Malaysia’s gift industry market size is estimated at US $ 1 to 3 trillion (RM 4.1 to 12.4 trillion), which is one-third the size of the Japanese market. That says Ryo Okubo, COO of Giftee Malaysia, a subsidiary of giftee Inc from Japan.
This demand for gifts is mainly driven by the many festivals celebrated in our culturally diverse landscape, from Hari Raya to Chinese New Year and Christmas. It thus presents a great opportunity for e-gifting, which the pandemic will further accelerate as more Malaysians embrace digital transactions as the norm, from e-commerce to e-wallets.
“We have found that digital gift giving has not yet become widespread in Malaysia. However, Giftee Malaysia has a lot of potential to enter the market with a first mover advantage, ”said Ryo.
To get their presence known, they have already partnered with 16 popular F&B brands in Malaysia, including Secret Recipe, Starbucks, Tealive and llaollao.
A digital gift card
Everything can be done from your phone / Photo credit: Giftee Malaysia
Currently, Giftee Malaysia has launched 2 of its 4 available solutions in Japan: eGift System (eGift) and giftee for Business.
eGift is reminiscent of the physical experience of buying a Starbucks gift card for a friend who can then go to a physical Starbucks branch to claim their drink at the price of how much the card is worth.
Giftee Malaysia is essentially digitizing this transaction. Schenkers can buy an eGift on their website and personalize a digital card with a message. After checking out, the giver sends a unique link to the recipient of the gift, who can, for example, pick up his Frappuccino in the store.
However, the recipients do not have to be in the store themselves for the redemption, which means someone else can do it on their behalf.
Ryo added, “You have the option to have the gift delivered if these brands are available on a third party delivery platform like GrabFood or foodpanda or their own delivery service. “
With virtual gift cards, businesses can eliminate the need to print out physical vouchers and gift cards. This also makes it easier to track and manage the inventory of the number of freebies or prepaid products already claimed.
Meanwhile, giftee for Business is working for the B2B market by enabling companies to send eGifts to customers as freebies or rewards for completing a survey. Think of the free subway cookies you would get if you surveyed the link on your sandwich receipt.
The team found that this system is currently used by over 100 banking, consumer electronics, insurance, and internet companies. Some names are Maybank, Prudential, Samsung and Lazada who use these e-coupons to support their marketing and promotional activities.
Support brands on their digitization journey
The Process of Buying an eGift / Image Credit: Giftee Malaysia
As the country embarks on its path to the Malaysian Digital Economy Blueprint to transform Malaysia into a digitally-powered, high-income country, local businesses are also developing. To meet changing consumer needs during the pandemic, Giftee Malaysia believes they have an important role to play.
In the case of Secret Recipe, which delivers its cakes to consumers for birthday parties and the like, sending an eGift with an e-card to a loved one can repeat the experience. It can be an experience families have missed due to the limitations of the MCO.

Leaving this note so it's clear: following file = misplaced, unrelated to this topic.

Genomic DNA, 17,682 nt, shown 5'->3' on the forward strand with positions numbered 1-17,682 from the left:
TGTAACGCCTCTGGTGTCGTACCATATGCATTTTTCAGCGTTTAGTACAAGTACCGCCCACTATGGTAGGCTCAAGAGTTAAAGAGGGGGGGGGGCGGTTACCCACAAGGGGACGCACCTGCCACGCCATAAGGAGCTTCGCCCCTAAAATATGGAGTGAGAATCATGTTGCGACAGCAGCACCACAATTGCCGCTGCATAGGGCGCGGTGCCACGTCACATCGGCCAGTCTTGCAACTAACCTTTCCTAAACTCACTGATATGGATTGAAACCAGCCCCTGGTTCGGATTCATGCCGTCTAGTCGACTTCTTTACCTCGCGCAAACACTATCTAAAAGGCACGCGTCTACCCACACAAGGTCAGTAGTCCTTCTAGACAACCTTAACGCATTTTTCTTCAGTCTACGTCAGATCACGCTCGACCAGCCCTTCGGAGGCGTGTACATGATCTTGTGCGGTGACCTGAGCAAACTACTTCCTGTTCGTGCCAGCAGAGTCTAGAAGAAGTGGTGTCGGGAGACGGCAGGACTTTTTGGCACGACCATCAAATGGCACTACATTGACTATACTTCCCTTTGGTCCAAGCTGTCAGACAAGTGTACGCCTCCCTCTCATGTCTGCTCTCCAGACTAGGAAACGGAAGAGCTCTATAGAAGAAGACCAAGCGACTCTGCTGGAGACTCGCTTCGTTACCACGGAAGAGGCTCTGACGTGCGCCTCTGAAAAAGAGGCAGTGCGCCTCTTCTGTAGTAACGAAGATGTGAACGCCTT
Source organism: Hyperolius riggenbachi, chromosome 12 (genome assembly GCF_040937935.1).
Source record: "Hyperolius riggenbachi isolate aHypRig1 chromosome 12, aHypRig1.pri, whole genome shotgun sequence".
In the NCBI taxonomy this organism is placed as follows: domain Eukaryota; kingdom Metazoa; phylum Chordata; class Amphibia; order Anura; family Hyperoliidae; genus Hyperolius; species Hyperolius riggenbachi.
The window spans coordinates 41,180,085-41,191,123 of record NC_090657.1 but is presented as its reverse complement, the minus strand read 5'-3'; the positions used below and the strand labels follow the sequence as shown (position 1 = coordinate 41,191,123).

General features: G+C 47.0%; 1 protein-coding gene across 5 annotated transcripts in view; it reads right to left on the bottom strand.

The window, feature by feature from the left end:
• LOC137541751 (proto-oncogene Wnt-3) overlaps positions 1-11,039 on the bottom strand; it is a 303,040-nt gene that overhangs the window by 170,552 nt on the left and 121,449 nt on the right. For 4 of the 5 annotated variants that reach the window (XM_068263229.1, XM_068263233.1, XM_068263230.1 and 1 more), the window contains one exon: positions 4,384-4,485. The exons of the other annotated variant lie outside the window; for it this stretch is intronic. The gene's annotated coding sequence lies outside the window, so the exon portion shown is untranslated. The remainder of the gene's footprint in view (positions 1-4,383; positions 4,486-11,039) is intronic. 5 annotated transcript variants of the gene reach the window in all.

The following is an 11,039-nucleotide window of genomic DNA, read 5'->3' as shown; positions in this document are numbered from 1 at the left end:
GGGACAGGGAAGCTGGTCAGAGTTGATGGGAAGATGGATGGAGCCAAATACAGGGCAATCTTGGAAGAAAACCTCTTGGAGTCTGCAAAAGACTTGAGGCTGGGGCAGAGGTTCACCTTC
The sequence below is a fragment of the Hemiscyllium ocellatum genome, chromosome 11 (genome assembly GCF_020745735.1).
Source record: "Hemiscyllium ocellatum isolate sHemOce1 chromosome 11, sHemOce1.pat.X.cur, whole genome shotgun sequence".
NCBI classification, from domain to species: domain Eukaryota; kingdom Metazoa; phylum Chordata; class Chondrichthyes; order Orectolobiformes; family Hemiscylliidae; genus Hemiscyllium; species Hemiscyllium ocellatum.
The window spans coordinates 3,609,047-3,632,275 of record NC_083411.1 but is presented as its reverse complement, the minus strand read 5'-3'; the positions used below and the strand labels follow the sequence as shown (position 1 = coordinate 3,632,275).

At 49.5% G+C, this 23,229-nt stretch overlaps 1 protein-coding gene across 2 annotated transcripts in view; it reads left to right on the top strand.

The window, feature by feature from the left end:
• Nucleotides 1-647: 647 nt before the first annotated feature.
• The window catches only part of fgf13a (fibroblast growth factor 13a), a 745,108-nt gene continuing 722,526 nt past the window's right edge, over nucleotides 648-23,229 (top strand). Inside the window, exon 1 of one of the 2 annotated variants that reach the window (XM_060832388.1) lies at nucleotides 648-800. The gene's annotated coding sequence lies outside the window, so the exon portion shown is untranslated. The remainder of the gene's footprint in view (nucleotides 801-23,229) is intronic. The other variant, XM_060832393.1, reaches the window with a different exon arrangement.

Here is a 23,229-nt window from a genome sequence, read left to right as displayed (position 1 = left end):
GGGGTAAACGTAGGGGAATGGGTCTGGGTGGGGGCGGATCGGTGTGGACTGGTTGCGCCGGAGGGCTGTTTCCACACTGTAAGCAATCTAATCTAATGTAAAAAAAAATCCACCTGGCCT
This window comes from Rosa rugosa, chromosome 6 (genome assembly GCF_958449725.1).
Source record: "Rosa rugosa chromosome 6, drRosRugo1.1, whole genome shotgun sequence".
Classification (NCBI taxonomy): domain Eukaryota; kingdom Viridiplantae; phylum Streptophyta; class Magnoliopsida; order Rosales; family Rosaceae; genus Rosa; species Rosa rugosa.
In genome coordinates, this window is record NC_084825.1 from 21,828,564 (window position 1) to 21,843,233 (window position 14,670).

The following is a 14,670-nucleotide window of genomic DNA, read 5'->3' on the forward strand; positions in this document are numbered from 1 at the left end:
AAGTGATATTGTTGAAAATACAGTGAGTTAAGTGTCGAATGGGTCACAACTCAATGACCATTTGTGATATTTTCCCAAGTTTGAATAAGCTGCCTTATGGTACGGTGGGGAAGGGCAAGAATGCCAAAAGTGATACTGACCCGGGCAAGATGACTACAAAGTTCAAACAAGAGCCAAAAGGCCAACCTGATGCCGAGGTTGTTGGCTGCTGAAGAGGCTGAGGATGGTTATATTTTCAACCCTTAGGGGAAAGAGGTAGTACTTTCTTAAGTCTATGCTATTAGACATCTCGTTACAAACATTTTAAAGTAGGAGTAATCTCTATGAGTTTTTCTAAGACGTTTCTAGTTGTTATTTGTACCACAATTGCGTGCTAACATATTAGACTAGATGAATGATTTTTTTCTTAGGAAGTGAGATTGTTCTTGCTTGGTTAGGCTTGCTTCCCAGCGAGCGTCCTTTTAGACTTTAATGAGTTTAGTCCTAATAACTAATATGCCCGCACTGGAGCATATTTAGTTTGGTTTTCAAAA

While Giftee Malaysia works primarily with the F&B industry for eGifts, they do not turn a blind eye to other potential industries. F&B was a starting point as this market is easier to penetrate with the right strategies.
As soon as Giftee Malaysia’s platform becomes more trusted by consumers and businesses, Ryo hopes to expand its offering in the form of experiences. For example, spa treatments as a wedding gift or diving trips for friends who enjoy nature.
You could say eGift is something like the now defunct Groupon without having to print out your voucher as a proof of purchase.
“For our Giftee for Business solution, this is industry-independent, as companies from a large number of industries can generally start marketing and advertising activities and use our e-gifts to improve participation in their campaigns or to show their appreciation for theirs in an uncomplicated manner pass on to your own customers and customers, ”added Ryo.
In Japan, giftee Inc began onboarding F&B companies, but has since moved into retail and currently works with a total of 157 brands. “So we believe that the same development trend would happen in Malaysia,” said Ryo.
More than just word of mouth
Back in its home country of Japan, the Vulcan Post team announced that giftee Inc had a total sales volume of ¥ 1,093 million (approx. RM 41 million, an increase of 141.9% over the first quarter of 2021) with a total sales volume of ¥ 4 billion Previous year).
Granted, these numbers were made possible by companies moving their business activities from offline to online, which the team itself confirmed. However, this phenomenon gives the company further opportunities to replicate these results in Malaysia as well.
“With eGift, brands can use a C2C (consumer-to-consumer) platform to sell their products as eGift. When a customer sends an eGift to a first-time user, the brands can reach new customers and potentially expand the market and generate more sales, ”added Ryo.
In addition, giftee for Business acts as a platform for B2B transactions on which brands can market their products as eGifts in incentive campaigns to other companies. “This would generate new sales channels to significantly increase sales,” he explained.
For brands that already have physical gift cards – like the Starbucks example above – eGift enables those cards to be more visible and accessible because they’re online and can become a greater source of income for them.
- Find out more about Giftee Malaysia here.
- You can read about other Malaysian startups here.
Photo credit: Ryo Okubo, Chief Operating Officer of Giftee Malaysia